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  1.  10
    Paulus Silentiarius, Ovid, and Propertius.J. C. Yardley - 1980 - Classical Quarterly 30 (01):239-.
    In the late nineteenth century and the early decades of the twentieth thematic resemblances to the Roman elegists in Paulus Silentiarius were explained as the result of the poets' reliance on a common Hellenistic source – usually this was identified as the so-called ‘subjective Alexandrian love elegy’ – and this represented a departure from the views of earlier scholars such as Hertzberg and Postgate, who had maintained that Paulus knew and imitated the elegists. In recent years the pendulum has swung (...)
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  2.  10
    Cerinthus' Pia Cura ([Tibullus] 3.17.1–2).J. C. Yardley - 1990 - Classical Quarterly 40 (02):568-.
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  3. The Dawn of the Roman Empire: Books 31-40.J. C. Yardley & Waldemar Heckel (eds.) - 2009 - Oxford University Press.
    Books 31 to 40 of Livy's history chart Rome's emergence as an imperial nation and the Romans tempestuous involvement with Greece, Macedonia and the near East in the opening decades of the second century BC; they are our most important source for Graeco-Roman relations in that century. Livy's dramatic narrative includes the Roman campaigns in Spain and against the Gallic tribes of Northern Italy; the flight of Hannibal from Carthage and his death in the East; the debate on the Oppian (...)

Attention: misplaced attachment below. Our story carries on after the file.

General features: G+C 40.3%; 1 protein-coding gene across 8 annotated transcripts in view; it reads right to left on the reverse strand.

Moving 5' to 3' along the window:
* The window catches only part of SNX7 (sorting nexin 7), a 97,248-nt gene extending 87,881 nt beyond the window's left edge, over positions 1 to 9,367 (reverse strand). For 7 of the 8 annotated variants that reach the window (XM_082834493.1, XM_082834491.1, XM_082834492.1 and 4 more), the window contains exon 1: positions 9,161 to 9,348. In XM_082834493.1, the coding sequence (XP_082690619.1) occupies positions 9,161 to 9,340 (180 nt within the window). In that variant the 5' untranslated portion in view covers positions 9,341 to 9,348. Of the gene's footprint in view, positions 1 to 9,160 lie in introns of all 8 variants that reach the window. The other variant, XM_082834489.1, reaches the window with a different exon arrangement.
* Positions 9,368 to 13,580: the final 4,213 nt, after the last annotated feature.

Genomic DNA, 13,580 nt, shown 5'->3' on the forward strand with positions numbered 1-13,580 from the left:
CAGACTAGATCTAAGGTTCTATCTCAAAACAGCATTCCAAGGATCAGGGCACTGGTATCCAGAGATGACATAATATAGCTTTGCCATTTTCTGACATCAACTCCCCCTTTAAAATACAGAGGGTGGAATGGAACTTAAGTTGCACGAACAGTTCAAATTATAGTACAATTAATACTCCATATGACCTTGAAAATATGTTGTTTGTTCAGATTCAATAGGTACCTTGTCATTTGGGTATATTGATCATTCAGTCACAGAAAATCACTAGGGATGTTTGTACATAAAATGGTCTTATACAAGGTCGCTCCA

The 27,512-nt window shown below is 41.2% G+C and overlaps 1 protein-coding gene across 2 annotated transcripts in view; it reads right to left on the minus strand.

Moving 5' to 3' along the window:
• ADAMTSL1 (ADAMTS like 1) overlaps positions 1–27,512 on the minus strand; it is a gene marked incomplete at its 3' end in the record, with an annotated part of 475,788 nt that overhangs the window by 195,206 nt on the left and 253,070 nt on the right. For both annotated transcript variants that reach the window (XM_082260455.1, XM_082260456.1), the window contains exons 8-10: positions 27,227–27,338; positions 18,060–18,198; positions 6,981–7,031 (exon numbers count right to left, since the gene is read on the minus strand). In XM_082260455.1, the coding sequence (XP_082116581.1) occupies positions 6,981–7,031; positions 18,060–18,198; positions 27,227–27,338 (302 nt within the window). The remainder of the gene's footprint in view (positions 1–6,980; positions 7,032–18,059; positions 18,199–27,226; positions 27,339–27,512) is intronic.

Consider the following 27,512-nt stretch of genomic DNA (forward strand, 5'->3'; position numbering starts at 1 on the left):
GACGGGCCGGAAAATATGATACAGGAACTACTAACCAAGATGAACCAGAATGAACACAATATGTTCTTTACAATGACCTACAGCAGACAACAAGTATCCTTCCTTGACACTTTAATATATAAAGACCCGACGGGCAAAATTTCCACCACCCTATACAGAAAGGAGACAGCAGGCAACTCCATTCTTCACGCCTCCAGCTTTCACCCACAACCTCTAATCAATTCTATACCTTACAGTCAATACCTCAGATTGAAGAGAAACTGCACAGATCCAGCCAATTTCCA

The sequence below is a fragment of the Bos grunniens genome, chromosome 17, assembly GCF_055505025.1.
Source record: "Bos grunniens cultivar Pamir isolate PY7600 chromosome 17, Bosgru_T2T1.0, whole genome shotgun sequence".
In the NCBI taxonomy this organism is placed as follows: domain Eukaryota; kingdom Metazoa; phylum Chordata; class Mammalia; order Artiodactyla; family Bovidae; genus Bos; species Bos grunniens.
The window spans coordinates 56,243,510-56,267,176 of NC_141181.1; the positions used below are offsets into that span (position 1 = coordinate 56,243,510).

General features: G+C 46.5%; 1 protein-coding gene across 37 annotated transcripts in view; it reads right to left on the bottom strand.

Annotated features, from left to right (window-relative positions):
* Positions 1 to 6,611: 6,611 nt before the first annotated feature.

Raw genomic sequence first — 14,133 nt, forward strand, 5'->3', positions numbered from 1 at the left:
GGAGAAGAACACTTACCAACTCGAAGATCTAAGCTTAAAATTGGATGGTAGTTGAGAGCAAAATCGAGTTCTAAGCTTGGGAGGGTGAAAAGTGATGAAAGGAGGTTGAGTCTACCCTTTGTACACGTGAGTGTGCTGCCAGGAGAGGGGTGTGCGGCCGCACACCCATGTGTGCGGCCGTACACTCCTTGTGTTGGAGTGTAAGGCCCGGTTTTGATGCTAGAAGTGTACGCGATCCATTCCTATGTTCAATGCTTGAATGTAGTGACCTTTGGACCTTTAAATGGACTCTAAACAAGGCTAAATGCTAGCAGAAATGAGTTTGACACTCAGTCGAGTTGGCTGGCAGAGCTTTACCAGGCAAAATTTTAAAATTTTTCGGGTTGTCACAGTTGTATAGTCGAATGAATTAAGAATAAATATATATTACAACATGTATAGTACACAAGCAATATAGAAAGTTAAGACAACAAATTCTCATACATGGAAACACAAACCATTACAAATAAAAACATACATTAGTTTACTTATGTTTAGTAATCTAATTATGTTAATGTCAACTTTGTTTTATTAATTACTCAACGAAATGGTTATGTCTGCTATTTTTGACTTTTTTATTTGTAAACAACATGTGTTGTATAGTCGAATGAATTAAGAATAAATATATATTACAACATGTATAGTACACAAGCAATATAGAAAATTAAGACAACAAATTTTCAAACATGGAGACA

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  4.  36
    Justin on Tribunates and Generalships, Casares_, and _Augusti.J. C. Yardley - 2000 - Classical Quarterly 50 (02):632-.
    Little, if anything, in Justin scholarship has been as controversial as the dating of the so-called Epitome of the Philippic History of Pompeius Trogus. Suggested dates have varied from the time of Antoninus Pius through the third century to the end of the fourth. The latter was proposed in 1988 by Sir Ronald Syme, but has in fact received little support in subsequent literature on Justin, which has tended to accept the earlier dating . An exception is T. D. Barnes, (...)
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  5.  22
    Prisce Iubes Again.J. C. Yardley - 1972 - The Classical Review 22 (03):314-315.
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  6.  8
    The Roman Elegists, Sick Girls, And The Soteria.J. C. Yardley - 1977 - Classical Quarterly 27 (02):394-.
    In his very valuable study of generic patterns in ancient poetry Francis Cairns assigns Propertius 2.28, [Tib.] 3.10 , and Ovid Am. 2.13 to the genre Soteria, that is works of congratulation and thanksgiving on the recovery from illness of a friend, and he sees the resemblances between the poems as due to the elegists’ attempts to produce ‘dramatized’ examples of the genre, with the situation developing from the girl's illness at the beginning of the poem to her recovery at (...)
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